After the fever

After four months of hell, the fever withdrew deep within,

Past the point of no return, and now it was impossible

to remember how it had filled Earth,

like a balloon gorging with fresh air.

Far ahead the traffic thinned out – so we sat

on the front porch enjoying the silence.

We listened to Edith Piaf press her voice,

till it quivered against the microphone.

The heavy book I held between my hands

was there to stay, never opened;

it was there only to keep me dry.

When the last song ended, the notes dropped

from their grandstand back into the soil.

Then early in the day the sky grew noticeably darker.

Visualizing your friends’ activity on Messenger

Sometimes I don’t like Facebook. For instance, I’ve never understood why they basically force you to display your active times on Messenger (to all your friends). This is typically the kind of sneaky behavior I wish never existed.
To show the entire world how easy it is for any of your friends to track your Messenger activity, I wrote a small Python script that calls Selenium, logs into my personal Messenger account every 10 minutes, and records the last active times of my friends. The data is stored locally in a JSON file. The full code is available on GitHub.

Disclaimer: Let’s be clear: I do not encourage personal use of this tool. I have decided to publish it for educational purposes only. Most of my friends and family are simply not aware of how much of their private information is being shared online without their knowledge. As such, the goal of this utility is certainly not to spy on your friends but to raise awareness about privacy concerns on Facebook.

I ran this script for one full week, then I analyzed the results. And I shared them with some of my friends who were interested in seeing their own logs. For instance, viewing her log helped my sister estimate how much time she spent on Messenger daily, and gave her fairly accurate information about when she went to sleep and woke up! It even make my little sister decide that she’d have to reduce the time she spends online on Messenger, which is a prowess in its own right.

Now let’s have a look at the anonymized log of one of my Facebook friends:


On this example, you can guess that the person goes to sleep around 11pm on weekdays, and she seems to have a habit of being active around 3am. She is generally active for 1-2 hours per day. This last estimate I built from the information I scraped every 10 minutes, so it should be taken with a grain of salt.

In this post I have shown how easy it is to track your friends’s online Messenger activity. Given that many people check Messenger just after waking up and just before going to bed, this should give direct access to their sleeping habits. I have no idea what Facebook is doing with this data, but I can only imagine…
I certainly am not the first person to think about this. In 2016, Danish software developer Søren Louv-Jansen built a similar tool (with a more elaborate graphical interface), and then published an article about it.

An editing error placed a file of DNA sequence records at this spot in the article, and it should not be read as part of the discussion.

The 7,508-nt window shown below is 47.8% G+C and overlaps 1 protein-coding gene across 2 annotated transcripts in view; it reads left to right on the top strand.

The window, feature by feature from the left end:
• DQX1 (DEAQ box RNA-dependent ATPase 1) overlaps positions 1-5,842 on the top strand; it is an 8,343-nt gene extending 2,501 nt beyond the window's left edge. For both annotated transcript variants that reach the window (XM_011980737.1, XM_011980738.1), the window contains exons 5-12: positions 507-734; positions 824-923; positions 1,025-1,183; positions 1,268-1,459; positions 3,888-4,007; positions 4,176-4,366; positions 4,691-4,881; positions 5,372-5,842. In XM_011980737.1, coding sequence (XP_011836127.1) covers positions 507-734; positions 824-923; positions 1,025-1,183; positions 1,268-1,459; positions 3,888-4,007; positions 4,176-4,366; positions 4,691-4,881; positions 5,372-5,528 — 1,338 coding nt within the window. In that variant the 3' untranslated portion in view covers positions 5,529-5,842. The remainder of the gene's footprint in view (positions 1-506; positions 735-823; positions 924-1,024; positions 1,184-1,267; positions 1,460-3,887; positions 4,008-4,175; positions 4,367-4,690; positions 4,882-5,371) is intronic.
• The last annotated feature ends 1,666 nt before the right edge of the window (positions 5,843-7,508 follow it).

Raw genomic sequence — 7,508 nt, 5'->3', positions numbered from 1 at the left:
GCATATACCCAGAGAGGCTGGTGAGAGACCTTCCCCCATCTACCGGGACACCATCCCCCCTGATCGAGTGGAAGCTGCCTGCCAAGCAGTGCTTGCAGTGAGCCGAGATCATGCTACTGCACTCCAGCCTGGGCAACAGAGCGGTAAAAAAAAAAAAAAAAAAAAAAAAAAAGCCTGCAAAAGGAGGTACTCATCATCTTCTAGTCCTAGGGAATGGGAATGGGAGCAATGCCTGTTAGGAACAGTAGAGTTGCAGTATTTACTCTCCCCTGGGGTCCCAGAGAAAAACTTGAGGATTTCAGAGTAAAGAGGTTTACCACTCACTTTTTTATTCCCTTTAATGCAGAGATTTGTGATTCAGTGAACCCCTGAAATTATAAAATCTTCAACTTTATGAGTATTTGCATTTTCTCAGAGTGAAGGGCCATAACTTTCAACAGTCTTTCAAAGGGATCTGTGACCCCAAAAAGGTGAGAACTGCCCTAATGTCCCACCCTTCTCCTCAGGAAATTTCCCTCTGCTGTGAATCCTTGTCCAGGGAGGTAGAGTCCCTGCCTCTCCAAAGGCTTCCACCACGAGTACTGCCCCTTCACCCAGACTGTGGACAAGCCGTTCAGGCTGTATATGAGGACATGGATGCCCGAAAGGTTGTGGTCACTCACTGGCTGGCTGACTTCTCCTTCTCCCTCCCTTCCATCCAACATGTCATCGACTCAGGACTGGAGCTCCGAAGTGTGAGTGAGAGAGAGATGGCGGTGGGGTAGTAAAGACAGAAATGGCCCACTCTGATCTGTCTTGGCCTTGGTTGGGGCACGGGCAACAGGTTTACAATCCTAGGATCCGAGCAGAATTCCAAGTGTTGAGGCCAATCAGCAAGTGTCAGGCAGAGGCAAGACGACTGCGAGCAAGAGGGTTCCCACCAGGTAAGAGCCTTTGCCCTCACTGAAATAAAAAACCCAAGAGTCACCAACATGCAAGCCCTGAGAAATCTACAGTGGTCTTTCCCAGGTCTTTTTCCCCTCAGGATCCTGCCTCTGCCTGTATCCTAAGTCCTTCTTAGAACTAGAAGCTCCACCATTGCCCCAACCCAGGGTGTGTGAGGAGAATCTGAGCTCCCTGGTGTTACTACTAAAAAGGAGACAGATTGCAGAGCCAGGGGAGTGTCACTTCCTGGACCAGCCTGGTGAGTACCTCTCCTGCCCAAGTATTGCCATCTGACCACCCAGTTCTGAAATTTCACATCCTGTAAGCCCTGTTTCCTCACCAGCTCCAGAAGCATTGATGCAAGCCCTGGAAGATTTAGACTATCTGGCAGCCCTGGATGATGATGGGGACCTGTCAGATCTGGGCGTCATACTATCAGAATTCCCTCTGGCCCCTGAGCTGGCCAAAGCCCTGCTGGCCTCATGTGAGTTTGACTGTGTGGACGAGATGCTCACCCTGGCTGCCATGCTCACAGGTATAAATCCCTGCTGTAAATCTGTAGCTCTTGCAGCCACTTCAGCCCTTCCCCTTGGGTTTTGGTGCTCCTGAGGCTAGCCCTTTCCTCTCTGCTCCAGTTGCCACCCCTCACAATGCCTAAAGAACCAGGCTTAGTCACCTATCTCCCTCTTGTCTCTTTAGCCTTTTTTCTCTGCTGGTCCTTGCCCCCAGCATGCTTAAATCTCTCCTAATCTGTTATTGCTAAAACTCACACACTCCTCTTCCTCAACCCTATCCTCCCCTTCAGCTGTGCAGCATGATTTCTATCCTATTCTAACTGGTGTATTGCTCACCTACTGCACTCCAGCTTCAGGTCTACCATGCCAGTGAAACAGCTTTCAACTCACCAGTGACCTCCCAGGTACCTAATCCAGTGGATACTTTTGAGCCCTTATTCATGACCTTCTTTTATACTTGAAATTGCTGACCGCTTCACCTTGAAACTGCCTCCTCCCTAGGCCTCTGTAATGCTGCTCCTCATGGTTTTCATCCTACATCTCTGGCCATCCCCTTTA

What can you do to prevent this? First, and this may seem like an obvious recommendation, but it helps to only have people who you really know as Facebook friends. Secondly, it turns out that there are ways to hide your activity, at least when you are using a computer (e.g. the Chrome extension Unseen ). For an iPhone user, following the steps here might work, but I have not been able to confirm them by myself. That being said, there may be ways to tweak your phone’s internet settings and block the Facebook URLs used to send the activity requests, but I’m not aware of any simple way to do this (and certainly not on an iPhone). The most effective solution may well be… to stop using Messenger altogether.

A puzzle by Andrei Zelevinsky

While I was reading Tanya Khovanova‘s blog I came across this problem which Andrei Zelevinsky reportedly put in his list of important problems that undegraduate students should think of. The problem reads:

Consider a procedure: Given a polygon in a plane, the next polygon is formed by the centers of its edges. Prove that if we start with a polygon and perform the procedure infinitely many times, the resulting polygon will converge to a point.

I’d like to present one solution in the rest of this post.

One way to solve this problem is to use complex coordinates. Denote by z_1,...z_n \in \mathbb{C} the points. One iteration of the process yields the points (\frac{z_1+z_2}{2},\frac{z_2+z_3}{2},...,\frac{z_{n-1}+z_n}{2},\frac{z_n+z_1}{2}). More generally, the m-th iteration yields the points \Big( \sum_{l=1}^n a_{i,l}^{(m)} z_l  \Big)_{1\leq i\leq n}, where
a_{i,l}^{(m)}= \frac{1}{2^m} {\displaystyle \sum_{\begin{array}{c} 0\leq k\leq m\\ i+k\equiv l[n]  \end{array} }}\binom{m}{k}.

Now we can prove that the a_{_i,l}^{(m)} tend to \frac{1}{n} as m\to \infty, independently of i and l. To see this let us take the example of i,l=0, WLOG. A straightforward calculation using the m-th roots of unity gives a_{0,0}^{(m)}=\frac{1}{2^m}\sum _{0 \leq k \leq n-1}(1+\omega ^k)^m=  \frac{1}{K}{\displaystyle \sum_{k=0}^{n-1}}\cos^{m}\frac{k\pi}{n}e^{\frac{ik\pi m}{n}};

This means that the procedure converges to a unique point which is the barycenter of the n original points, which concludes the proof.

In the next variation, instead of using the centers of edges to construct the next polygon, use the centers of gravity of k consecutive vertices.